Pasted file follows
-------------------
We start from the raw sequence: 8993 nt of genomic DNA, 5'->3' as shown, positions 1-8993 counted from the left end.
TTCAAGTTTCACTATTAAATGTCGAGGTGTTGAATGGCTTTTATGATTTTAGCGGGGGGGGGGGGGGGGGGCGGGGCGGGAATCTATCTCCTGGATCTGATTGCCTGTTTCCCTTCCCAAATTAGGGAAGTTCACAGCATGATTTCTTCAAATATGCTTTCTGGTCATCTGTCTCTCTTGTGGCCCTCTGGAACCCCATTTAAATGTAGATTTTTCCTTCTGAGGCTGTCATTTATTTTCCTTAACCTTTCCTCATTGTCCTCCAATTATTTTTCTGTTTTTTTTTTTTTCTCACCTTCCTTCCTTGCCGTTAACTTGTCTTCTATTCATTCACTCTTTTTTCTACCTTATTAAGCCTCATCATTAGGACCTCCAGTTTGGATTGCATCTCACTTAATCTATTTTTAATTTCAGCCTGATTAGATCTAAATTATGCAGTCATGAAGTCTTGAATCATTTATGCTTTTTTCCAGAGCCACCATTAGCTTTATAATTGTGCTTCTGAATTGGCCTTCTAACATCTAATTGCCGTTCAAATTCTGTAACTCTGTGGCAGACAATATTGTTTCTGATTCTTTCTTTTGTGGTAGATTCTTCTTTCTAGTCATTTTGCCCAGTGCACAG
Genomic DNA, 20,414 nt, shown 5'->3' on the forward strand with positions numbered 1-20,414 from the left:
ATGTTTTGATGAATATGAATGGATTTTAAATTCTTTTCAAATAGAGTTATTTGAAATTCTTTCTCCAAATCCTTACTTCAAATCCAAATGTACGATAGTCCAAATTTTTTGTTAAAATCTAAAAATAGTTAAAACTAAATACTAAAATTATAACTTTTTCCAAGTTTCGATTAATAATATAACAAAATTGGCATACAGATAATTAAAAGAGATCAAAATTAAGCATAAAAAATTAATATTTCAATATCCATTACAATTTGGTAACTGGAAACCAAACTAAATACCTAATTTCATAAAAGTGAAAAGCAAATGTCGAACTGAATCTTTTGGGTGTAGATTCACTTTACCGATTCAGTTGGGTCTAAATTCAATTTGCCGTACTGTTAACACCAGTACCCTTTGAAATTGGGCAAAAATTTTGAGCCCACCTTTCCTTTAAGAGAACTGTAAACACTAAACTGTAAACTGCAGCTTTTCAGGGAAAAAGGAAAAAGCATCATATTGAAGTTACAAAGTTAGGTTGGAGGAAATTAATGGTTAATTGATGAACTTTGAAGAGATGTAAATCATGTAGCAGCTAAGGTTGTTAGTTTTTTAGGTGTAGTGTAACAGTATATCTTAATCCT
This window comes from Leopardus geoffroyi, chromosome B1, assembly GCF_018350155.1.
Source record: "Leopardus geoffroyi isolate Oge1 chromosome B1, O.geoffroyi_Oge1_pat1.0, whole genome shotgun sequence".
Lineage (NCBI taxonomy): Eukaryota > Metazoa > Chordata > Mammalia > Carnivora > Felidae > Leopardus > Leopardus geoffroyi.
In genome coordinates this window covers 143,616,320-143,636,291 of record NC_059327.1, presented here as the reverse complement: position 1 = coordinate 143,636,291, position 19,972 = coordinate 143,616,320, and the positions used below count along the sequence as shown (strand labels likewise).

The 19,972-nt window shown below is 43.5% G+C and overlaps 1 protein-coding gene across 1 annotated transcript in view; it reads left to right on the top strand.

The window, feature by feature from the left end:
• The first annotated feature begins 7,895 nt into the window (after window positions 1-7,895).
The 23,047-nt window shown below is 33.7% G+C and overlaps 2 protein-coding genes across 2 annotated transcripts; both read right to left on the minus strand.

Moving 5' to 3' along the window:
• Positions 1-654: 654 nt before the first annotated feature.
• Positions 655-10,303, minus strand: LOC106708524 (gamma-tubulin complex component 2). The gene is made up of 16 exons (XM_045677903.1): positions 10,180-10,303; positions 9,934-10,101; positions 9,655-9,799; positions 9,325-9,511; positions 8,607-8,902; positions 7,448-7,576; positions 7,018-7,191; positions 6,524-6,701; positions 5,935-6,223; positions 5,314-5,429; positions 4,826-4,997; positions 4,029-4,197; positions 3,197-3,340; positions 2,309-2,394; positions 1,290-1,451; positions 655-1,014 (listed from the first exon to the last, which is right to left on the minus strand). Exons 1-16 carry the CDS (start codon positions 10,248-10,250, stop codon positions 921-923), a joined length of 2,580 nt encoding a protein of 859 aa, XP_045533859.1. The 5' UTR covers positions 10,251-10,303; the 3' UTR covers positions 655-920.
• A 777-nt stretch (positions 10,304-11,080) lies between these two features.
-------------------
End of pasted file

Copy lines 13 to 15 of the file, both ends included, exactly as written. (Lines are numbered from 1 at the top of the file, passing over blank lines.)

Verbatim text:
Moving 5' to 3' along the window:
• Positions 1-654: 654 nt before the first annotated feature.
• Positions 655-10,303, minus strand: LOC106708524 (gamma-tubulin complex component 2). The gene is made up of 16 exons (XM_045677903.1): positions 10,180-10,303; positions 9,934-10,101; positions 9,655-9,799; positions 9,325-9,511; positions 8,607-8,902; positions 7,448-7,576; positions 7,018-7,191; positions 6,524-6,701; positions 5,935-6,223; positions 5,314-5,429; positions 4,826-4,997; positions 4,029-4,197; positions 3,197-3,340; positions 2,309-2,394; positions 1,290-1,451; positions 655-1,014 (listed from the first exon to the last, which is right to left on the minus strand). Exons 1-16 carry the CDS (start codon positions 10,248-10,250, stop codon positions 921-923), a joined length of 2,580 nt encoding a protein of 859 aa, XP_045533859.1. The 5' UTR covers positions 10,251-10,303; the 3' UTR covers positions 655-920.